In an effort to hang on to employees, Putnam, the Waban leader, has been listening to her staff to learn more about what they want and need. As a result, the nonprofit has started several creative efforts to help keep employees on the job.
Waban has opened its waterfront property to staff and their families for the summer. They can swim, fish, kayak, and occasionally use the fire pit for free. It increased its lowest salaries from $12.50 an hour to $16 an hour. The organization is providing loans to employees who need them. It has allowed its administrative staff and case managers to work flexible hours and work remotely all or part of the time if they choose. Waban gave out gift baskets and ordered pizza for staff.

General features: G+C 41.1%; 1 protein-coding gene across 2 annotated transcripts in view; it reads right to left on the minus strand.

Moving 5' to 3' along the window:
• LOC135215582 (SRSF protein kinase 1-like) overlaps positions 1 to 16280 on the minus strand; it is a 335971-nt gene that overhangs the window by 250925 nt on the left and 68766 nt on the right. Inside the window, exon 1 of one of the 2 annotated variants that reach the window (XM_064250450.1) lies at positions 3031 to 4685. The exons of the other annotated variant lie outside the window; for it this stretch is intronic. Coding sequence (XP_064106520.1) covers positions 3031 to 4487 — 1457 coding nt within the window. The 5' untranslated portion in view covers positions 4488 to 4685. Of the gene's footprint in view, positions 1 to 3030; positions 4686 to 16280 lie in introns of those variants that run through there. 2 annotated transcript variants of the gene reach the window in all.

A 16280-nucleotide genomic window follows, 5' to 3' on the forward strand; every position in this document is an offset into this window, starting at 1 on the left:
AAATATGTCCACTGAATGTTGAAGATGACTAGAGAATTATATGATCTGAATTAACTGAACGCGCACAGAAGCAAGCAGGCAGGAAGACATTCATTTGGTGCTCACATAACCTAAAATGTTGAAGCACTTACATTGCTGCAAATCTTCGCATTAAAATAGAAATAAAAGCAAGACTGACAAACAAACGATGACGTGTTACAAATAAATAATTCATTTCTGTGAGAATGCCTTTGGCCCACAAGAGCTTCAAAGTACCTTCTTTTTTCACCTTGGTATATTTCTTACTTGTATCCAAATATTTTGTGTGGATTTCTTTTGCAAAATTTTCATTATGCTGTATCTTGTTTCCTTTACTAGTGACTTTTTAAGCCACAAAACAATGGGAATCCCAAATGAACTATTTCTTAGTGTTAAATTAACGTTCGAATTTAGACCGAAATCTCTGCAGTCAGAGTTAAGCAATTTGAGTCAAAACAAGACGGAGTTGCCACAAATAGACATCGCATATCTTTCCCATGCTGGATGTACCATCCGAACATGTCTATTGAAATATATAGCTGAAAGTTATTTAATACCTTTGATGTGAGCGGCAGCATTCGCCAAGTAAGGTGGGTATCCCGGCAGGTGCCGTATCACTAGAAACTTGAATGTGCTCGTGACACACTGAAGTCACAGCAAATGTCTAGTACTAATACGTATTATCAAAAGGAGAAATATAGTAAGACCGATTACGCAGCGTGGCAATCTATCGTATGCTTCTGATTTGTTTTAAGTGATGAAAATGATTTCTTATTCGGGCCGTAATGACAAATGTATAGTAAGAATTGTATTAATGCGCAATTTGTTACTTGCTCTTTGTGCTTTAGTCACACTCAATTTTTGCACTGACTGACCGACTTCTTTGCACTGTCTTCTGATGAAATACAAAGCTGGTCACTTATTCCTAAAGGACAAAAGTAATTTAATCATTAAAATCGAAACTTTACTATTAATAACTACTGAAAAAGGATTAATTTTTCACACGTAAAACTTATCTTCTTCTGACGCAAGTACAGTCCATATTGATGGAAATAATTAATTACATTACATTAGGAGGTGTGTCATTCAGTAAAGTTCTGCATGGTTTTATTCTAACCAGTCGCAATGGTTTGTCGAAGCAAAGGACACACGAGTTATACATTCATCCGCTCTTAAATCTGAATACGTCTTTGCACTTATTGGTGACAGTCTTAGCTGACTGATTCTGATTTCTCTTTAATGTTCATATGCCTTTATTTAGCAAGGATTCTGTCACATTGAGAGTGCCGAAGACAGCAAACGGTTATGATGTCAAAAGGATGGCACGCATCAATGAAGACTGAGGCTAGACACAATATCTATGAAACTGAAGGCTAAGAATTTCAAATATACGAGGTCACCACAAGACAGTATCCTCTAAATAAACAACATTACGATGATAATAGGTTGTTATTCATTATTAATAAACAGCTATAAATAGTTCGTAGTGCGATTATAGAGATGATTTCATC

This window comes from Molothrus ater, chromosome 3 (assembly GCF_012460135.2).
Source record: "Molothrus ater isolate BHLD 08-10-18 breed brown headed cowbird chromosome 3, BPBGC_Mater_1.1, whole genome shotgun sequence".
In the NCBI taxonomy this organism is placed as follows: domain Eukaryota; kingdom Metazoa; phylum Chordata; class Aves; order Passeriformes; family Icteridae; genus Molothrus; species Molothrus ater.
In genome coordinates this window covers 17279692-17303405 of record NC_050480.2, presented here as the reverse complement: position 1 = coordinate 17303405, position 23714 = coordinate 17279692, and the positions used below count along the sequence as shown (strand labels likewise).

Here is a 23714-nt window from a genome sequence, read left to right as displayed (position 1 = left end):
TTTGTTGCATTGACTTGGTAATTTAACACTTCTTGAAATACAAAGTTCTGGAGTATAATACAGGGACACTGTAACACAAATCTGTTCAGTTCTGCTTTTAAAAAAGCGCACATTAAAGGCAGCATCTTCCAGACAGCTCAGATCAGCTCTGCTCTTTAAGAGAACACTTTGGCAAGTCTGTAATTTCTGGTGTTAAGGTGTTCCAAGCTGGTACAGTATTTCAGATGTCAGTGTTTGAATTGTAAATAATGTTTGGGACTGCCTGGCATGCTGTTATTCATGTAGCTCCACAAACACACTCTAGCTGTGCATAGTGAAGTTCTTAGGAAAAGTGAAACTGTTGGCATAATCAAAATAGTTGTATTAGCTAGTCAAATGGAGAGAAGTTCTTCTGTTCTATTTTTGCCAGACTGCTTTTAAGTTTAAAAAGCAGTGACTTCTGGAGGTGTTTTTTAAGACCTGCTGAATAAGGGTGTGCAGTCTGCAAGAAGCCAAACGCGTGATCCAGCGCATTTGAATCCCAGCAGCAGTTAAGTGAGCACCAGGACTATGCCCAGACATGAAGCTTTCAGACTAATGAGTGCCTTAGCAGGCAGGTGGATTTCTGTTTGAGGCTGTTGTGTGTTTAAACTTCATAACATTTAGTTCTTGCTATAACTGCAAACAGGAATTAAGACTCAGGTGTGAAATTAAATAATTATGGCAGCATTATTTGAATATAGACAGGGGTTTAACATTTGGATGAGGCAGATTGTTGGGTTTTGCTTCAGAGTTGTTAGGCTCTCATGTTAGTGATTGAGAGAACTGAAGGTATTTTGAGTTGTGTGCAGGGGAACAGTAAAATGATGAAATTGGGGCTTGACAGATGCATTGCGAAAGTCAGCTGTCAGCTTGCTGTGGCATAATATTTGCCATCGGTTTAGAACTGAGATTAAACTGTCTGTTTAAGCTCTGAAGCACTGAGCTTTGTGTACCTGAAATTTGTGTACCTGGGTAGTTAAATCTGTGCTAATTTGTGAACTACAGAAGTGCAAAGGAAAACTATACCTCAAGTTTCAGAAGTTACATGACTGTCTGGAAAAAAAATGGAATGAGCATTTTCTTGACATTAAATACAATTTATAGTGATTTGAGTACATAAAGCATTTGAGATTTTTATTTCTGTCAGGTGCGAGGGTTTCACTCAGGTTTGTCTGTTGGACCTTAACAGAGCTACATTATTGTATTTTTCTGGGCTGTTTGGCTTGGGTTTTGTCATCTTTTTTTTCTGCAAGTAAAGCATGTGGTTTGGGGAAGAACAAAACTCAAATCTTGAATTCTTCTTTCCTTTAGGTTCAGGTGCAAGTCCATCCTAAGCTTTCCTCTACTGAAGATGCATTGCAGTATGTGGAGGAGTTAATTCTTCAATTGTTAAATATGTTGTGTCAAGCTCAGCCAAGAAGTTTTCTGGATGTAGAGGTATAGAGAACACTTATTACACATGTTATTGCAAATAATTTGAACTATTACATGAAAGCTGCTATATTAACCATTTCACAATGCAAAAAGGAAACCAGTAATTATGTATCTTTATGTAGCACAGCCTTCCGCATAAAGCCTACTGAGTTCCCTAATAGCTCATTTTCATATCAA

One of the most common issues Putnam heard from employees was the area’s lack of affordable housing — some employees have quit to move to cheaper states. She decided to try to address the problem directly. Waban recently made four housing units it owns available to employees, and last month it closed on a building with eight apartments, which the organization will make available to lucky employees at below-market rates.
Robbins won one of the first units in a lottery. She moved into her new two-bedroom apartment in early May. The rent, including utilities, is just $1,050 a month.
All of the gestures, from the apartment to the bonuses, have bolstered the warm feelings Robbins has about the organization. “It makes me appreciate work a lot more,” she says. “It makes me feel like I’m a valued employee. It just feels good.”
Competing With Roy Rogers